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Why does equality matter?

Words: The Planner
Diversity image

It's International Women's Day and we're carrying a large amount of material relating to equality and diversity in the planning profession. Why make such a big deal out of it?

Why give such focus to International Women's Day?

The reasons are twofold. The first is that, on this day in 2016, we more or less spontaneously ran a Twitter crowdsourcing exercise to help us compile a list of influential women in planning. It was a big success and we realised we'd tapped into something. To be fair, though, we knew that something was there to be tapped.

Which is the second reason why we're giving a focus to IWD. Over the three-and-a-half years The Planner has been in existence, we've interviewed a number of women in leadership roles in planning. The thing they almost universally have in common is that they're working in either the public sector, the third sector or academia. This hasn't been a deliberate policy of only talking to people in the public sector - far from it.

"The UK's biggest employer of chartered planners, for example, has 25 board members. 24 of them are men"

But it's fair to say there is an extremely noticeable imbalance in the proportion of women and men in leadership roles in the private sector in particular. A very cursory bit of desk research confirms the observation and reveals a rather depressing picture. The UK's biggest employer of chartered planners, for example, has 25 board members; 24 of them are men. The third biggest has more than 20 partners, just one of whom is a woman. The fifth biggest has 48 directors; just 9 are women. It goes on...

We're not in the business of pointing fingers - besides, the situation speaks for itself. Nor are we in the business of suggesting that there's explicit discrimination going on here. We don't believe there is. There are many reasons why women are less likely to advance to senior positions in the workplace - most notably career breaks to have families - and it's seen across most business sectors. But this particular discrepancy seems to be indicative of something deeper, and we do have to ask the question: Why, when there are as many women coming in to the planning profession as men, is there such a dearth of women in leadership roles overall?

It's not easy to answer, but the clues are all around us. During the course of compiling our material for International Women's Day we've heard repeatedly that the property and built environment industries are historically 'male dominated' - and interviewees such as Rebecca Humble of WYG have talked about how they found many networking events in the industry were male-heavy.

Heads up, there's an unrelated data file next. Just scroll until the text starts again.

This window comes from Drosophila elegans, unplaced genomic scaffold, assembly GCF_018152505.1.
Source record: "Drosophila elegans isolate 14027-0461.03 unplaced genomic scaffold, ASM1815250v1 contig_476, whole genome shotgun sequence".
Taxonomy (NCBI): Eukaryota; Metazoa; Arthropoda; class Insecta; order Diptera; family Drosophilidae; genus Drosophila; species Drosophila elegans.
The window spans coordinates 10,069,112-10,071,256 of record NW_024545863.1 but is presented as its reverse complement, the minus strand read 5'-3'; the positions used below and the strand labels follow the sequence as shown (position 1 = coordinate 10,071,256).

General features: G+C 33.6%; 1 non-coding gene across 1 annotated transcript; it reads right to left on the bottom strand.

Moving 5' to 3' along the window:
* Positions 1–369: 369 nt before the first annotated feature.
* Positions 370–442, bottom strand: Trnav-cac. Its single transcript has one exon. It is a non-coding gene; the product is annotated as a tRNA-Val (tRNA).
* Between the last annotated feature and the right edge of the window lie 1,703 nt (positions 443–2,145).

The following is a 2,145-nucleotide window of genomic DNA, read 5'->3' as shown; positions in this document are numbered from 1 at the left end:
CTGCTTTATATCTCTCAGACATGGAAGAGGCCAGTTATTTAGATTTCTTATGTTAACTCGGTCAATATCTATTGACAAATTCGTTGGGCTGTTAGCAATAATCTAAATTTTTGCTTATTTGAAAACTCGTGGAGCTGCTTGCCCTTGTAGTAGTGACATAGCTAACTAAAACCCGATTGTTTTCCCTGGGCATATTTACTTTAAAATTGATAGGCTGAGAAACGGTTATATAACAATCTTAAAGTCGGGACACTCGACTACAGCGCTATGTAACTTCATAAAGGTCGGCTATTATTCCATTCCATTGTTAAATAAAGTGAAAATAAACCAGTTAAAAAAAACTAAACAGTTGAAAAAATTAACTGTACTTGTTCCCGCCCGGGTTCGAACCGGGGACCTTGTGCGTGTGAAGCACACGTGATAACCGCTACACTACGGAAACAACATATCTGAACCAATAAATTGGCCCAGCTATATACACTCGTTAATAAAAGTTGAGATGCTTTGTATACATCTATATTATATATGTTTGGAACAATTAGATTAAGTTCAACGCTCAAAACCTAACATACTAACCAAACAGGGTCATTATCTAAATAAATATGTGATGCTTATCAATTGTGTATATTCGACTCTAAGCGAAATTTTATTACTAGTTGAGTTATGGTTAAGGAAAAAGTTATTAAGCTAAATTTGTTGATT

We've heard also about the phenomenon of unconscious bias, whereby 'like prefers like'; we know at least some consultancies are taking this seriously, because two have told us about the 'unconscious bias training' they run for their employees.

Anecdotally, we've heard about patchy flexible working and parental leave policies that drive some women away and into the public sector (where conditions tend to be more family-friendly, but pay tends to be less) and we've heard about fiercely competitive environments that seem to select for the kind of traits inculcated in young men as they grow up. The cultural biases that lead to the kind of imbalances we see in the built environment industries start young: one of our interviewees, Sandra Manson, told us about how she routinely encounters during her work in schools the belief that built environment professions and the academic subjects that underpin them are for boys and men, not girls and women.

"International Women's Day isn't just about women. It's about men, too, and what they can do to support the wider goal of creating a more diverse profession to the benefit of all"

There's hard evidence, too: According to the Office for National Statistics annual pay survey for 2016, the (pretty undefined) role of 'planning officer' brings with it one of the worst ten gender pay gaps in UK professions. Their research found a 26 per cent pay differential between men and women with this job title.

Now for the good news